When education fails to keep pace with technology, the result is inequality.” — The Economist
Globalization is triggering growing angst — if not downright anger — across the United States and Europe. But building walls and demonizing Muslims or Mexicans won’t fix the problem. The culprit is technology — specifically, how quickly technology is making old jobs obsolete and creating new ones. As we watch Amazon undercut traditional retail, we can imagine how quickly autonomous vehicles will replace drivers in the trucking, delivery, and taxi industries. The major issue facing our leaders isn’t how to keep old manufacturing jobs. It’s how to transform our public school curriculum to better train young people for 21st-century jobs, and how to retrain workers whose skills will be out of date in the near future.
While this all sounds daunting, there are two things every American should remember. First, no country on the planet is better prepared to educate its citizens with cutting-edge training in new technologies. No one. Second, we can combine our deep knowledge in technology with best practices from countries around the world — like Singapore, Germany and the UK — that have been leaders in retraining their workers. Here are four things we can do now.
Develop a 21st-century curriculum: Training for the jobs of the future needs to begin early. STEM classes are all the rage, but learning biology, trigonometry and physics won’t prepare students for jobs. We need to focus on teaching every child basic computer programming and app design. The good news is that kids can learn many of these languages in middle school. The best way to prepare our children for the future is to commit to teaching basic computer skills as early as possible.
Align education with private sector needs: What students learn in the classroom is rarely aligned with what employers need. Traditional public education, especially community colleges, should learn from the private sector what skills are in the most demand and develop curricula to teach those skills. Job-driven training is a crucial link between the classroom and the office.
Make lifelong learning a reality: To keep up with technological change, we need to empower workers to retrain themselves over their lifetimes. Massive Open Online Courses (MOOCs) and boot camps are two mechanisms for lifelong learning that help workers build new skills. Not everyone can get into Stanford or Harvard, but they can take MOOCs from the best professors at those schools. MOOCs make a strong technical education more accessible, at low or no cost, to anyone with interest and drive. Companies can even grant “nanodegrees” for completion of short six- to 10-week courses, giving workers portable credentials reflecting what they have learned. Similarly, training “boot camps” of a few weeks or months can help motivated workers learn new technical skills. Silicon Valley pioneered multiweek coding boot camps to teach workers programming skills. The challenge for political and private sector leaders is to make the boot camp model work for a wider set of people.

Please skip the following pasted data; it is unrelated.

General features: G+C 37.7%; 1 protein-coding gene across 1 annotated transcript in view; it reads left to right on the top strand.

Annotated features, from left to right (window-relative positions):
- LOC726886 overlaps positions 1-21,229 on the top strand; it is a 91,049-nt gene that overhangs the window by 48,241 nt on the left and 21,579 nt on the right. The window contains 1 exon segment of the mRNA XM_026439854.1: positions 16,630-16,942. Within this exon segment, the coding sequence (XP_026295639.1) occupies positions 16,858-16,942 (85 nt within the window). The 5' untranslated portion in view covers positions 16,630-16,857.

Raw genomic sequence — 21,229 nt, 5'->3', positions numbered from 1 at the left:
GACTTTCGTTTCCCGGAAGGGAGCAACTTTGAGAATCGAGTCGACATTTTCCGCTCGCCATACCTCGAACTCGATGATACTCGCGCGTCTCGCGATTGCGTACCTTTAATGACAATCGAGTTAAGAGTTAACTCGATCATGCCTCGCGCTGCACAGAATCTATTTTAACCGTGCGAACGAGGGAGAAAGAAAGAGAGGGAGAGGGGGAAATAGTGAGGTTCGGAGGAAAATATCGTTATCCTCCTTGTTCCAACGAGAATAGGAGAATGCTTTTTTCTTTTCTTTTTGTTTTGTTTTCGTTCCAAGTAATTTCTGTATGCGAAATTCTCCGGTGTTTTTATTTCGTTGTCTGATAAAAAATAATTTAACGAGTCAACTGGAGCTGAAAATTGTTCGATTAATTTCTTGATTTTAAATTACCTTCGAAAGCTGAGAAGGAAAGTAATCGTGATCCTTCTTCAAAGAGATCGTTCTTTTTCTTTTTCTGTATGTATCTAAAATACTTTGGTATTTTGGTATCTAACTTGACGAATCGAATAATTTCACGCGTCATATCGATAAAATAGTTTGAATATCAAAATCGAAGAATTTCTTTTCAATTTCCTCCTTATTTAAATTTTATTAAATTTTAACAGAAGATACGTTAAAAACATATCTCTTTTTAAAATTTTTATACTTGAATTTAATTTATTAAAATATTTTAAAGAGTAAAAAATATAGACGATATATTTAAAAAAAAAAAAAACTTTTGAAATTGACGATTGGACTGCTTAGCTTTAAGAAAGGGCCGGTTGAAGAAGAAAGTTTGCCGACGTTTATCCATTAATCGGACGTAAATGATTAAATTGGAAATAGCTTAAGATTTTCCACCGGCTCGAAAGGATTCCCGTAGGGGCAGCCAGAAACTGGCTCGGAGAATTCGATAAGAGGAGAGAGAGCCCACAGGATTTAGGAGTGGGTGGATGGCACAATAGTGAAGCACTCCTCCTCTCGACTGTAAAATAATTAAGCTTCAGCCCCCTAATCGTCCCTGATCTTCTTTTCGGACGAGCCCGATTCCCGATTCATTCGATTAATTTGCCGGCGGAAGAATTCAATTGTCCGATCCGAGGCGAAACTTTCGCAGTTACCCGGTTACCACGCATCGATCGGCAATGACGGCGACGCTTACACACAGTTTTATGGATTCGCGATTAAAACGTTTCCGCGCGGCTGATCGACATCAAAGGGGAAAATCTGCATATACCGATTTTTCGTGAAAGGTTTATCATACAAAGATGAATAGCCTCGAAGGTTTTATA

Provide access to learning credits: Many Americans will still have trouble funding their educations. The private sector and other countries have shown how we can bridge the funding gap. The American tech company UDC provides $12,000 in learning credits to its employees to take courses of their choosing. Singapore takes the concept to a new level, offering “Learning Credits” for all of their citizens. The government creates accounts that people are allowed to use only for job retraining throughout their lives. A similar program in the United States would help make lifelong learning possible for those with limited means.
We know what jobs of the future will look like: computer systems analysts, software app developers, social media marketing and others. No one understands these fields better than America, and no country has better resources to retrain its workers. Our job is to get beyond the silliness of the political season. We need to stop finger-pointing and start focusing on the issue that will determine whether America continues as the world’s greatest economy or whether we become a country looking in the rear-view mirror of history.